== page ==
Are you still struggling to understand the histogram?

Understanding the histogram will improve your photography, and save you time in editing.

People often approach digital photography rather sloppily, thinking they can fix everything in editing, but that takes time.

Every time you take a photo it’s a good practice to check your histogram to make sure your photo is not under or over-exposed. Then you can correct it in camera instead of in photo editing. This will save many of your photos, especially if you shoot jpgs. This can save you tons of time too!

The left side of the histogram represents the dark areas of your photo, the right side the bright areas, and the midtones in the centre.

histogram on camera

How to fix the histogram if it’s not looking good

If the histogram is showing that your photo is over or under-exposed, you can use your camera’s exposure compensation feature to correct it. You don’t even need to know much about f-stops and shutter speeds to do it.

how to adjust your histogram

All cameras have exposure compensation features built in. Just look for the +/- button. When you press it, a scale with a range of -2 to +2 comes up. You can add or remove light using this scale. Each full increment is one Ev.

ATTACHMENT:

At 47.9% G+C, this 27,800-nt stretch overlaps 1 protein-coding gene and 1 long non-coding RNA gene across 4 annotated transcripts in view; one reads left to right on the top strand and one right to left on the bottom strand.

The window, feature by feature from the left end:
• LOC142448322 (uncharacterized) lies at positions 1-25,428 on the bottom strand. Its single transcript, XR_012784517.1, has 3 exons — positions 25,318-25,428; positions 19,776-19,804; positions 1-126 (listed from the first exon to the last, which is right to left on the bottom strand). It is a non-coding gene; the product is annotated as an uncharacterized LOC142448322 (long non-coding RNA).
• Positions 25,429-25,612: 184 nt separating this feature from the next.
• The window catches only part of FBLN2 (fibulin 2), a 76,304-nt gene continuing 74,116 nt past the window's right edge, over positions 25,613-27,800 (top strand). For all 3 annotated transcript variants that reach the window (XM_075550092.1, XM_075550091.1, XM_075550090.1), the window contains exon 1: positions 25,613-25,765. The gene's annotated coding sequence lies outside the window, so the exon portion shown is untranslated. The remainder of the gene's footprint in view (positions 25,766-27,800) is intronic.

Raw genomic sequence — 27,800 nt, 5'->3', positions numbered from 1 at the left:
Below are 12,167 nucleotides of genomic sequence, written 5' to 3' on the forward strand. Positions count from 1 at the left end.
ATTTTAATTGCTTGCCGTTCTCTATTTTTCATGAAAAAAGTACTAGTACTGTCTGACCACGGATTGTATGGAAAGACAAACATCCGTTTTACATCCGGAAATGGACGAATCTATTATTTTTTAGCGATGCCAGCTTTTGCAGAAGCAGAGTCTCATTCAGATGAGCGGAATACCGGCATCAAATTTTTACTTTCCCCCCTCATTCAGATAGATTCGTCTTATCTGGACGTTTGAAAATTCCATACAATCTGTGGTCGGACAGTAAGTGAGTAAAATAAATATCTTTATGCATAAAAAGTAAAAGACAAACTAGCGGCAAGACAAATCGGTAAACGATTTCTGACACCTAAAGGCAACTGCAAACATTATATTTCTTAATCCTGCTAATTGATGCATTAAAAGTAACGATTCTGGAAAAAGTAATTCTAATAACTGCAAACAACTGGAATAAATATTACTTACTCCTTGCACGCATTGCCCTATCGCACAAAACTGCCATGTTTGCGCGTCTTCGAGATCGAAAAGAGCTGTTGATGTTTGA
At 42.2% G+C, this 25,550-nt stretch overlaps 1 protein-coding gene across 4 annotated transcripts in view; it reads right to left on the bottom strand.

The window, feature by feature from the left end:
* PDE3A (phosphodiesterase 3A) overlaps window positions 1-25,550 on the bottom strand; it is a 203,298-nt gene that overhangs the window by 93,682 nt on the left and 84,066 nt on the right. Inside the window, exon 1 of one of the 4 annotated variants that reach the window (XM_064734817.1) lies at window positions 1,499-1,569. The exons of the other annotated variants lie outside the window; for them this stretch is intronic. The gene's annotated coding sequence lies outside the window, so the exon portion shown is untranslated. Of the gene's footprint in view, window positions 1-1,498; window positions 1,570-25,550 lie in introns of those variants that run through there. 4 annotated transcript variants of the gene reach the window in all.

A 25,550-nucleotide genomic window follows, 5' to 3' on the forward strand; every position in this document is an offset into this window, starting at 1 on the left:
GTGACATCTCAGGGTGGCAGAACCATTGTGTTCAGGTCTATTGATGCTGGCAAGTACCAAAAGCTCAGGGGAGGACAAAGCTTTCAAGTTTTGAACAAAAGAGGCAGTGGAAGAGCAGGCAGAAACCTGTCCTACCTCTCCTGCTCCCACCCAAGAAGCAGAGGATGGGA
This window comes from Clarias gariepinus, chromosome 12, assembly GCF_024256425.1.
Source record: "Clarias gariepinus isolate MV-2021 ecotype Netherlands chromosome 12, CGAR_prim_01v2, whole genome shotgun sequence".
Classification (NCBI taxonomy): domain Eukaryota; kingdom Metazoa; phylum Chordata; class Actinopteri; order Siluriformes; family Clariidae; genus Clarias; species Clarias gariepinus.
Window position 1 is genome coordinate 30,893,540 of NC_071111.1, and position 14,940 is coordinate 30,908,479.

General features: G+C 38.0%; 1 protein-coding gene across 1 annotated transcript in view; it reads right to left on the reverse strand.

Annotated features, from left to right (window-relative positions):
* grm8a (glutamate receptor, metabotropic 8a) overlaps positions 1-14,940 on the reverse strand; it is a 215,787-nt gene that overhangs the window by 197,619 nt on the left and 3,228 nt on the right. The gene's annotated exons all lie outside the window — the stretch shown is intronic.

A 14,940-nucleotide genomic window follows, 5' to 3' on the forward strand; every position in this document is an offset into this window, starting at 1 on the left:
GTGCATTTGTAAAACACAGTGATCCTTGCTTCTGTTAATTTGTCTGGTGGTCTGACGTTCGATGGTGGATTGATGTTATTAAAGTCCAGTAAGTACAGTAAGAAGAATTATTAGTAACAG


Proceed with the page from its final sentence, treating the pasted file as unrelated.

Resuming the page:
If your histogram does not go all the way across to the right of the graph, then you have an under-exposed photo. In that case you will need to add some light, or some exposure to it. You can do this by changing your f-stops and/or shutter speed manually, or you can use the exposure compensation feature and add light using the + (plus) numbers.

If your histogram shows over-exposure, or too much light and the graph is climbing the wall on the right side, then you need to remove some light from the scene. In general if only one channel is over-exposed, you usually have enough detail left to work with the file. For example: When you shoot a sunset, the red channel is typically overexposed, but the green and blue are fine.

To remove light from the over-exposed photo you can adjust your f-stops or shutter speed manually, or you can use the exposure compensation feature and remove light using the – (minus) numbers on the scale.

Do you check your histogram after every shot?

If you are shooting several photos in a row in the same lighting conditions, then you just have to check at the start of the sequence and maybe do a spot check once in awhile.

I’m so used to checking the histogram all the time, that it has become an automatic thing for me. You might notice other photographers doing it too.

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